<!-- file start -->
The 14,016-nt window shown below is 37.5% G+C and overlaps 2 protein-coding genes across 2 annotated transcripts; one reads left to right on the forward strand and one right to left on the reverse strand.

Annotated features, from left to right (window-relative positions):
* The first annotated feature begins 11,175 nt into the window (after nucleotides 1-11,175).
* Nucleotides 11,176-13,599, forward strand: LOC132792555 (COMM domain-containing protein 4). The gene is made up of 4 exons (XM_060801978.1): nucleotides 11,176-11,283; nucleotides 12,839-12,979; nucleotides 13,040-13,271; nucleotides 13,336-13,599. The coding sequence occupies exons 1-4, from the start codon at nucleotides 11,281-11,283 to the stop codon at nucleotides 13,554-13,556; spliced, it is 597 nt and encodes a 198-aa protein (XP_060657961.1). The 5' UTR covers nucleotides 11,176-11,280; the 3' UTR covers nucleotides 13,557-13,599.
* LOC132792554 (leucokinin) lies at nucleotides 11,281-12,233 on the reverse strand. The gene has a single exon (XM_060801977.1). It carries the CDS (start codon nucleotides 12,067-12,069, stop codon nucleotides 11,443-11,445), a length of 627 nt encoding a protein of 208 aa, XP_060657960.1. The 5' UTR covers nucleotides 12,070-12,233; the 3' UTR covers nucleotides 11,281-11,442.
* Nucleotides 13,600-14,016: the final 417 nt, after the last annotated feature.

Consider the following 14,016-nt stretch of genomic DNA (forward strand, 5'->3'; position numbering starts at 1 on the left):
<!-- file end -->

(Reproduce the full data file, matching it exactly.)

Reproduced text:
The 14,016-nt window shown below is 37.5% G+C and overlaps 2 protein-coding genes across 2 annotated transcripts; one reads left to right on the forward strand and one right to left on the reverse strand.

Annotated features, from left to right (window-relative positions):
* The first annotated feature begins 11,175 nt into the window (after nucleotides 1-11,175).
* Nucleotides 11,176-13,599, forward strand: LOC132792555 (COMM domain-containing protein 4). The gene is made up of 4 exons (XM_060801978.1): nucleotides 11,176-11,283; nucleotides 12,839-12,979; nucleotides 13,040-13,271; nucleotides 13,336-13,599. The coding sequence occupies exons 1-4, from the start codon at nucleotides 11,281-11,283 to the stop codon at nucleotides 13,554-13,556; spliced, it is 597 nt and encodes a 198-aa protein (XP_060657961.1). The 5' UTR covers nucleotides 11,176-11,280; the 3' UTR covers nucleotides 13,557-13,599.
* LOC132792554 (leucokinin) lies at nucleotides 11,281-12,233 on the reverse strand. The gene has a single exon (XM_060801977.1). It carries the CDS (start codon nucleotides 12,067-12,069, stop codon nucleotides 11,443-11,445), a length of 627 nt encoding a protein of 208 aa, XP_060657960.1. The 5' UTR covers nucleotides 12,070-12,233; the 3' UTR covers nucleotides 11,281-11,442.
* Nucleotides 13,600-14,016: the final 417 nt, after the last annotated feature.

Consider the following 14,016-nt stretch of genomic DNA (forward strand, 5'->3'; position numbering starts at 1 on the left):